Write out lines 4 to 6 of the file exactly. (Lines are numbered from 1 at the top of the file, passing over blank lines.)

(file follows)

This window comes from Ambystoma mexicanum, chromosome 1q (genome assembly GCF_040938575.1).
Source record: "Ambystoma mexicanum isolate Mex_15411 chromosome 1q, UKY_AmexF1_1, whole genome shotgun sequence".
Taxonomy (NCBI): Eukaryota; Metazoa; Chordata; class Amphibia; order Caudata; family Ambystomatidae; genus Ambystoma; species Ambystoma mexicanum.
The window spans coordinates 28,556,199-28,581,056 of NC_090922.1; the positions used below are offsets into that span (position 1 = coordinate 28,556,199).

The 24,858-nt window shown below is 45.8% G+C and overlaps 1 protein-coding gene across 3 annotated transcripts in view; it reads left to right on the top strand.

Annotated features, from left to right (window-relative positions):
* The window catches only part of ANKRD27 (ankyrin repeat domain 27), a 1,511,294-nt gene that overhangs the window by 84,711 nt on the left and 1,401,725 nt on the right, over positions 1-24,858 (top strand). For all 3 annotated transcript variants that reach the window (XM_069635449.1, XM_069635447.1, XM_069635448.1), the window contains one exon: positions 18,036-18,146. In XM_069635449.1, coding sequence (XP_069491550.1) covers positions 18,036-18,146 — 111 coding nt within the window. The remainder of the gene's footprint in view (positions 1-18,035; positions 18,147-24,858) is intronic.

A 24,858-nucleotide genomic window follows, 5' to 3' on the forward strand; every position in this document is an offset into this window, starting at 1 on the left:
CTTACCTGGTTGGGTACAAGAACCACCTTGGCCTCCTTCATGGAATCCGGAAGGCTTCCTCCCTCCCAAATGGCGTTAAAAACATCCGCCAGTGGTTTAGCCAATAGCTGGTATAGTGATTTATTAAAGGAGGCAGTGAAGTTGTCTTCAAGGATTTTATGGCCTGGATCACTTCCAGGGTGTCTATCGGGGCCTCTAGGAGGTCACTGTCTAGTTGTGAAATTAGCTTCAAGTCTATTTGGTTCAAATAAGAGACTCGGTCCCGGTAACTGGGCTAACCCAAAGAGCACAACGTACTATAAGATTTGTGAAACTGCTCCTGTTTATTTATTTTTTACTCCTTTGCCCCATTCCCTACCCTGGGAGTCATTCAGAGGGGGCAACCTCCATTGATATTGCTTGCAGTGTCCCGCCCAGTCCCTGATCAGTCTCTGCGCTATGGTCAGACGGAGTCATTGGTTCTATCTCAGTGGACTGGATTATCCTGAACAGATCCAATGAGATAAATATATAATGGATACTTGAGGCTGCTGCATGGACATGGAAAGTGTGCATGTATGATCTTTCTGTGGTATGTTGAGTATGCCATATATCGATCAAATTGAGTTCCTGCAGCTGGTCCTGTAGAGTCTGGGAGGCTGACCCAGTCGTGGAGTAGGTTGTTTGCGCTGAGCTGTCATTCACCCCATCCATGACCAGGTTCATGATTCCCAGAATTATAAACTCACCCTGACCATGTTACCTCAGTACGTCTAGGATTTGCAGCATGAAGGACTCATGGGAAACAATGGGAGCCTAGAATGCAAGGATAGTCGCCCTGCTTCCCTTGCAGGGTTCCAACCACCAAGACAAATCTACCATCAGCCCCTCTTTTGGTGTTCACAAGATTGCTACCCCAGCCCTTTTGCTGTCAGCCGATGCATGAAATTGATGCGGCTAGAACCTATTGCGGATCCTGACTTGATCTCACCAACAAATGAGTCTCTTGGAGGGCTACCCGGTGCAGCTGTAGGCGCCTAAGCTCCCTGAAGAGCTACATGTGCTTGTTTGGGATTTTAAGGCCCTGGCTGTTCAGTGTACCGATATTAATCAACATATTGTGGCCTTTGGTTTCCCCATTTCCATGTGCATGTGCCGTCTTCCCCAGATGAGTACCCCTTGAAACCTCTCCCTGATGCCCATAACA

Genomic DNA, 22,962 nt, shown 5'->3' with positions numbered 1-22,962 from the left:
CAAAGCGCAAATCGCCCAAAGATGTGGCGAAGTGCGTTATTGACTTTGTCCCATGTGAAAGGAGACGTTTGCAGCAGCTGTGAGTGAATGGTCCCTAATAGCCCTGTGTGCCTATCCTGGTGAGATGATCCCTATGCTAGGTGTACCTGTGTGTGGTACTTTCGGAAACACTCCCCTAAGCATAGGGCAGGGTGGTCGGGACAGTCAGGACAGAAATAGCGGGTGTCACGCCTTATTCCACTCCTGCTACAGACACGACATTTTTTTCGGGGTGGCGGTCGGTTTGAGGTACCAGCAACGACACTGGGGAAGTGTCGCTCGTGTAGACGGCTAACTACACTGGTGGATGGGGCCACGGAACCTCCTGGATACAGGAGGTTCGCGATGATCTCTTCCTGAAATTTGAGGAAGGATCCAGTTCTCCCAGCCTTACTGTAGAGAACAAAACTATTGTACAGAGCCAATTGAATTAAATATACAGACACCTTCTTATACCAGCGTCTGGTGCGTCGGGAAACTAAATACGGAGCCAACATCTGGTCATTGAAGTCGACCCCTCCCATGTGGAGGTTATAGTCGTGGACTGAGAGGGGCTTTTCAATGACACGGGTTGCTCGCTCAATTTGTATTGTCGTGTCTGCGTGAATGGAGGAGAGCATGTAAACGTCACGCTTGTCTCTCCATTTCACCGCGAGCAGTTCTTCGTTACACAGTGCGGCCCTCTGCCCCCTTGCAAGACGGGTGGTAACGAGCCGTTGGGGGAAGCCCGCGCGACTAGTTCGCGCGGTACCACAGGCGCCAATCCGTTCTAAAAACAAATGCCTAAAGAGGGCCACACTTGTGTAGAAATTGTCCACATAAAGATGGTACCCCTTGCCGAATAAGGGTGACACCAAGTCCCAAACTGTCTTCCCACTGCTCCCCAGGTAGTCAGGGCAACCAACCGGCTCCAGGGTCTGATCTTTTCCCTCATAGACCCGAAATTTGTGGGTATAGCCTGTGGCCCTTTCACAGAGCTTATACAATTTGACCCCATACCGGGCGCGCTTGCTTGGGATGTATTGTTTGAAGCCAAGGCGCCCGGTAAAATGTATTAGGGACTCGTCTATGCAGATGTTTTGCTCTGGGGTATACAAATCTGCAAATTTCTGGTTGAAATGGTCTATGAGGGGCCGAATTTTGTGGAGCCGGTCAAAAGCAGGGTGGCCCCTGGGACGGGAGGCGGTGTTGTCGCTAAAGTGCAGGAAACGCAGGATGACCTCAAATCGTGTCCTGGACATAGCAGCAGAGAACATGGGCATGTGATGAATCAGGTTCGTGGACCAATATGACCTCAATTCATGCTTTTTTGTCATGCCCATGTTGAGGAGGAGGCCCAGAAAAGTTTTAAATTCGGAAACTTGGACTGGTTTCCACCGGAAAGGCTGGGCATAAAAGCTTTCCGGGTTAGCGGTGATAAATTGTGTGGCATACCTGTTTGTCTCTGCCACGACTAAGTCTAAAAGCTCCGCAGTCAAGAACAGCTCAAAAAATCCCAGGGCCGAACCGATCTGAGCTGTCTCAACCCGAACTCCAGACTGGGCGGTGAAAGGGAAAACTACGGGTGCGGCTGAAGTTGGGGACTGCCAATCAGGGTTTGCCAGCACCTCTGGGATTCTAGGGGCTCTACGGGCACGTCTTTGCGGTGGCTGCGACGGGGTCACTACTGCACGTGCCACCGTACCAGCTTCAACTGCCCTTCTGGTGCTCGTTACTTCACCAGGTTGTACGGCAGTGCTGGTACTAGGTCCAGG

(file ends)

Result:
The window spans coordinates 28,556,199-28,581,056 of NC_090922.1; the positions used below are offsets into that span (position 1 = coordinate 28,556,199).

The 24,858-nt window shown below is 45.8% G+C and overlaps 1 protein-coding gene across 3 annotated transcripts in view; it reads left to right on the top strand.

Annotated features, from left to right (window-relative positions):